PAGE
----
BOSTON (FRONTLINE MEDICAL NEWS) – More than 1.1 million Americans are at substantial risk for HIV and would benefit from preexposure prophylaxis (PrEP), but only 90,000 prescriptions were filled by retail or mail-order pharmacies in the United States from Sept. 2015 to August 2016, according to the Centers for Disease Control and Prevention.

The CDC estimated that 500,340 blacks in the United States have indications for preexposure prophylaxis, but only about 7,000 (less than 1%) filled a prescription during that time. Among an estimated 282,260 Hispanics who might benefit, just about 7,600 (3%) filled prescriptions. Uptake was a bit higher among whites: about 42,000 prescriptions among 303,230 at-risk people (14%).

“These data paint a full-enough picture to say that without a doubt, nearly 6 years after [Food and Drug Administration] approval, we are nowhere near tapping the full potential of PrEP as a hugely powerful HIV prevention tool. Our study makes it clear that there is an urgent need to increase awareness of and access to PrEP, particularly among black and Hispanic populations,” said lead investigator Dawn Smith, MD , a CDC medical epidemiologist.

PrEP uptake might be particularly low among black and Hispanic people because, in addition to the well-known disparities in health care access and other issues: “There’s a stigma with being gay: ‘If I’m taking this drug, does that mean I’m gay?’ ” Dr. Smith said.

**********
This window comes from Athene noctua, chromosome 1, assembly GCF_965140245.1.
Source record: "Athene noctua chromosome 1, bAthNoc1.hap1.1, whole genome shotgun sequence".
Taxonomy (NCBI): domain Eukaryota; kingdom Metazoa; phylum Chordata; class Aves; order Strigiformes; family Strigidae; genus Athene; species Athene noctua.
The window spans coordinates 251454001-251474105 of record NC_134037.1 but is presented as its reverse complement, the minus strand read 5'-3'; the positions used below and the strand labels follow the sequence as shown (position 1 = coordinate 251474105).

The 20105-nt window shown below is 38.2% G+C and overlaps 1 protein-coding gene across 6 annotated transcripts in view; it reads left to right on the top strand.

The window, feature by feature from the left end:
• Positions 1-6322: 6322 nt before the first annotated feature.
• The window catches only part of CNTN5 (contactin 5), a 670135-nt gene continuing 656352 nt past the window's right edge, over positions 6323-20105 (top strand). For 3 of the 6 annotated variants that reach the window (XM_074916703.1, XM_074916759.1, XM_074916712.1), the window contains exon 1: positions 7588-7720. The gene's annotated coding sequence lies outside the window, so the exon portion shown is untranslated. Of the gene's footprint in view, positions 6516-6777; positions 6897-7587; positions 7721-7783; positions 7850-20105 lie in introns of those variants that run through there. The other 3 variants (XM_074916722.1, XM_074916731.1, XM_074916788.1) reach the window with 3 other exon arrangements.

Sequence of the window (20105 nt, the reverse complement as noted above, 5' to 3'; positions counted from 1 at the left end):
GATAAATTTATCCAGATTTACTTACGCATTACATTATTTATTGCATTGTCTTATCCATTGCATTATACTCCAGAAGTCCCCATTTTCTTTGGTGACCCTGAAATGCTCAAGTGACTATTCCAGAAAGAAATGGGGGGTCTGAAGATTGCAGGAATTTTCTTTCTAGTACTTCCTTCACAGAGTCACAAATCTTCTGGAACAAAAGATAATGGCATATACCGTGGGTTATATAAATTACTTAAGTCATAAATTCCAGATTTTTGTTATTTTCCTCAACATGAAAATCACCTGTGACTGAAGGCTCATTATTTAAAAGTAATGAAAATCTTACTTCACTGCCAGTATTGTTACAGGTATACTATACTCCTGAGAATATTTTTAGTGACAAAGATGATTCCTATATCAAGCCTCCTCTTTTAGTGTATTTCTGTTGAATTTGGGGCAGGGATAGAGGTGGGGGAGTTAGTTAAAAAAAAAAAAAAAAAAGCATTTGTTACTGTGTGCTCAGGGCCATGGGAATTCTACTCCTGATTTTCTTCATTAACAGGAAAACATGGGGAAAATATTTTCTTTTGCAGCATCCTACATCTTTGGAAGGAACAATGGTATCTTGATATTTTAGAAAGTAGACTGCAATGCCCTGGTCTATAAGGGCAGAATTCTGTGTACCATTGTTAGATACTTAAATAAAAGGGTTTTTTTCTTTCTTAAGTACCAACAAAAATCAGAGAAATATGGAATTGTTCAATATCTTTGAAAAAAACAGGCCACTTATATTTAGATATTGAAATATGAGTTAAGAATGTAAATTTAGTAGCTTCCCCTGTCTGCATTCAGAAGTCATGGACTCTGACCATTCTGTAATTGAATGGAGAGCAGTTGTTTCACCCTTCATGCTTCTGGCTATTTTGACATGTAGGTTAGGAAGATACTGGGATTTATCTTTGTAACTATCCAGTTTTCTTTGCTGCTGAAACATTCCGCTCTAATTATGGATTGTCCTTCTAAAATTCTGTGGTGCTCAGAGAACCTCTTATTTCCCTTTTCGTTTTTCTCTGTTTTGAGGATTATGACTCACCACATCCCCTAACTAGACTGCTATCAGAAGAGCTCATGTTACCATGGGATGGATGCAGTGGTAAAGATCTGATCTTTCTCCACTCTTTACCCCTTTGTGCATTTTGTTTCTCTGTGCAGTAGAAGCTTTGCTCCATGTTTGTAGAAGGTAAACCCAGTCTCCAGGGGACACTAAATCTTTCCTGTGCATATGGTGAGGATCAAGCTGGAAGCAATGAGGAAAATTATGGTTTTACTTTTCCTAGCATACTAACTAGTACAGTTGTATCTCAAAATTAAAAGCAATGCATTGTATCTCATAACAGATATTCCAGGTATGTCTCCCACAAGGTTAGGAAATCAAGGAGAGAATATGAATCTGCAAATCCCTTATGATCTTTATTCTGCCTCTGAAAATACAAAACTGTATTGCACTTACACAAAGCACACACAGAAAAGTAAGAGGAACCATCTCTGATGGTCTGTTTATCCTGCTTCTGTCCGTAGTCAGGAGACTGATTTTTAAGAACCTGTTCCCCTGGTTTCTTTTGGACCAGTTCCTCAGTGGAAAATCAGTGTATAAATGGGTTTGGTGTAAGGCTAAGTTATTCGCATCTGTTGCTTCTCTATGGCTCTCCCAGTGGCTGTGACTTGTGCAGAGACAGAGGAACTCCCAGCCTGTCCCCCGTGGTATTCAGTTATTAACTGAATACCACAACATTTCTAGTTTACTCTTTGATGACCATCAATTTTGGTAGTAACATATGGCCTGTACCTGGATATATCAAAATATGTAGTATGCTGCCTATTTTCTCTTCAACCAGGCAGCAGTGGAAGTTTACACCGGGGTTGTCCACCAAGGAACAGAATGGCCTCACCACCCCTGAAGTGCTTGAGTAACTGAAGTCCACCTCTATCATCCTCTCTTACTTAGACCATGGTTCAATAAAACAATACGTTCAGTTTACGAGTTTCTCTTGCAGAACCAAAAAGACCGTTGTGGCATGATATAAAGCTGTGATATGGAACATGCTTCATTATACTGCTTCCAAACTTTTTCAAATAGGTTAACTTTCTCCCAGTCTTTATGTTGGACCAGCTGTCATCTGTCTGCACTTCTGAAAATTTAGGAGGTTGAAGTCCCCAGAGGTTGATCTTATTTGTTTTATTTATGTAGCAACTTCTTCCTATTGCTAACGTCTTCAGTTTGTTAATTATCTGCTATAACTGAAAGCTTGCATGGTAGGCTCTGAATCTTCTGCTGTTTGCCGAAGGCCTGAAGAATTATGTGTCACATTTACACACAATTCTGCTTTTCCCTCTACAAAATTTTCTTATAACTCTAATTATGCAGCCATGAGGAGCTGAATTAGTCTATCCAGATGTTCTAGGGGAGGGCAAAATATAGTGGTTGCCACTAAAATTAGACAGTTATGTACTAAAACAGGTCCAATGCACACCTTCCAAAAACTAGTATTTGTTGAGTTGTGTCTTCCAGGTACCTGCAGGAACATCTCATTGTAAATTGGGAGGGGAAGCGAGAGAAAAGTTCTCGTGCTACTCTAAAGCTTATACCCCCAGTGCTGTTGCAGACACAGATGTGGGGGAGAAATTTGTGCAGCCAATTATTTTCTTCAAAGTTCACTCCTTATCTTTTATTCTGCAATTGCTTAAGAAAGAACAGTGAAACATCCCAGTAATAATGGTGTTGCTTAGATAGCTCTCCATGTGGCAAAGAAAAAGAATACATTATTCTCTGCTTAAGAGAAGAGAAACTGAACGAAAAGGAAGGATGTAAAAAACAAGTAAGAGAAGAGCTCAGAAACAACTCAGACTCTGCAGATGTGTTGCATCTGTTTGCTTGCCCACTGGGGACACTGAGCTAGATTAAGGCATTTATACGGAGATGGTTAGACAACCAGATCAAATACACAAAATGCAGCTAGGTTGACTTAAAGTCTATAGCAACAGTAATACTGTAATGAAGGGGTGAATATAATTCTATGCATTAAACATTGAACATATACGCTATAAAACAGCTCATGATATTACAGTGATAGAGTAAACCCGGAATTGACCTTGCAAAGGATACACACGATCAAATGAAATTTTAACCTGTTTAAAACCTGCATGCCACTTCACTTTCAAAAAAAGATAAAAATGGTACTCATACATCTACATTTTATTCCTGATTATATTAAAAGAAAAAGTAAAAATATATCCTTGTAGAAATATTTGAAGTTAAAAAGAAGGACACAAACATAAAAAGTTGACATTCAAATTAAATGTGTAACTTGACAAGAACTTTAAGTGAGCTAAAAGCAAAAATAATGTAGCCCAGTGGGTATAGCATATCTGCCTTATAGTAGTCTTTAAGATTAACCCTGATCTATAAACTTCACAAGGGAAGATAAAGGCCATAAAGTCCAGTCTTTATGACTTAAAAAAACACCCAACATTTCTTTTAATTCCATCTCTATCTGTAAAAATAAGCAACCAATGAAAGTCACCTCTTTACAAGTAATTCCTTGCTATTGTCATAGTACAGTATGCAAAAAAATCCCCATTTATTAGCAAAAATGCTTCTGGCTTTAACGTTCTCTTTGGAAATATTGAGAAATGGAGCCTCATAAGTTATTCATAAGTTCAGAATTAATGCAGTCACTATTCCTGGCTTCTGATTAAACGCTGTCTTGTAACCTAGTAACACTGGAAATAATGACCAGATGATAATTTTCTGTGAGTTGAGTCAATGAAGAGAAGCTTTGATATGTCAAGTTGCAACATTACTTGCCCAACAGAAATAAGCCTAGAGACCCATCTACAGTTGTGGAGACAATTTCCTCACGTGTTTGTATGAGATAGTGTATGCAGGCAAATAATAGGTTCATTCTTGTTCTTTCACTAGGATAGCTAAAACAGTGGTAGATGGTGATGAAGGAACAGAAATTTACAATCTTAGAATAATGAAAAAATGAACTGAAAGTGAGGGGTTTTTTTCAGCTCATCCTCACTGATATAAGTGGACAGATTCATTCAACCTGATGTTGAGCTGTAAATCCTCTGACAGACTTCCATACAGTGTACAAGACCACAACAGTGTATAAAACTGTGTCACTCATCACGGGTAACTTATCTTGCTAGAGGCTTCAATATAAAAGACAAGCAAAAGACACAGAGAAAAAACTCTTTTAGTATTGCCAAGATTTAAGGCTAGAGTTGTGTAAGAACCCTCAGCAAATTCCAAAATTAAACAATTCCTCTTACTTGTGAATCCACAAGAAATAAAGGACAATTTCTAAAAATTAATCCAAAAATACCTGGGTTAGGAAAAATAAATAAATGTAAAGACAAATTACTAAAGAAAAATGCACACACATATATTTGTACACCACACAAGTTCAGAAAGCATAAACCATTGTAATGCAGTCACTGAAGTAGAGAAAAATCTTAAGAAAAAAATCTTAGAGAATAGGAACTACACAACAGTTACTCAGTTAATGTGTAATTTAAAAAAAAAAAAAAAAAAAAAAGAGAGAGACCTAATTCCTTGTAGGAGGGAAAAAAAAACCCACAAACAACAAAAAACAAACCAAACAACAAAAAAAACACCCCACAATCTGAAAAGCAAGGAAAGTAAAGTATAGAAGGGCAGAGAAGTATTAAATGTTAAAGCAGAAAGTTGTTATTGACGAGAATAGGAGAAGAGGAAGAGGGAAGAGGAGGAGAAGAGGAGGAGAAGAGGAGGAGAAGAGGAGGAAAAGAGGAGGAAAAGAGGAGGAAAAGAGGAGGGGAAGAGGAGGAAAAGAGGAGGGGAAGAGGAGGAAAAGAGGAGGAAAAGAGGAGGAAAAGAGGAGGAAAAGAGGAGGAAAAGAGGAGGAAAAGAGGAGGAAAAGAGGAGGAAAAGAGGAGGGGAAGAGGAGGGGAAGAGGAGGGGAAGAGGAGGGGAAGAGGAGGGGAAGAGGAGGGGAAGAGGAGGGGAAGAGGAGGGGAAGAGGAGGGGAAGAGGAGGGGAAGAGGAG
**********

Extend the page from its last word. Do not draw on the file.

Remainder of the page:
To address the problem, “get more serious about HIV testing. You want to find people who are positive, who need to be on treatment. The second step is to find ways to collect risk-behavior data.” That could be as simple as having the nurse ask a few extra questions before the office visit, or adding a few questions to the intake form, she said at the Conference On Retroviruses And Opportunistic Infections.

“You are trying to help patients acknowledge that they are engaging in behaviors that might have exposed them to HIV, and providers need to be able to hear the answers. One of the problems we have is providers who say ‘my patients aren’t like that,’ or ‘this person is married; I don’t need to ask them.’” Another easy way to find at-risk patients is to look at STD history. If a patient has had syphilis, or two episodes of gonorrhea in the past year, you “need to talk to them about PrEP,” she said.

For black and Hispanic patients, “it’s a higher index of suspicion. For example, you take blood pressure in all your patients, but you are also aware that hypertension is more common in African Americans. So if you’re rushed, you are still going to do a blood pressure in African American patients, but maybe not in the young white jogger; you get that next time.” Especially in high-prevalence HIV settings, “every patient should be aware of PrEP. It should be part of the conversation with everybody,” she said.

The CDC used national pharmacy data and estimates of risky behavior to draw its conclusions. Commercial pharmacies account for maybe 90% of all PrEP prescriptions, so the data slightly underestimate the true use numbers. The more than 1.1 million people included an estimated 813,970 gay and bisexual men, 258,080 heterosexuals, and 72,510 intravenous drug users. The ultimate goal of the work is target PrEP interventions where they are needed most. The agency plans to release state-by-state data soon.

CDC funded the work. Dr. Smith didn’t have any disclosures.

SOURCE: Smith DK et al. 2018 CROI, Abstract 86.


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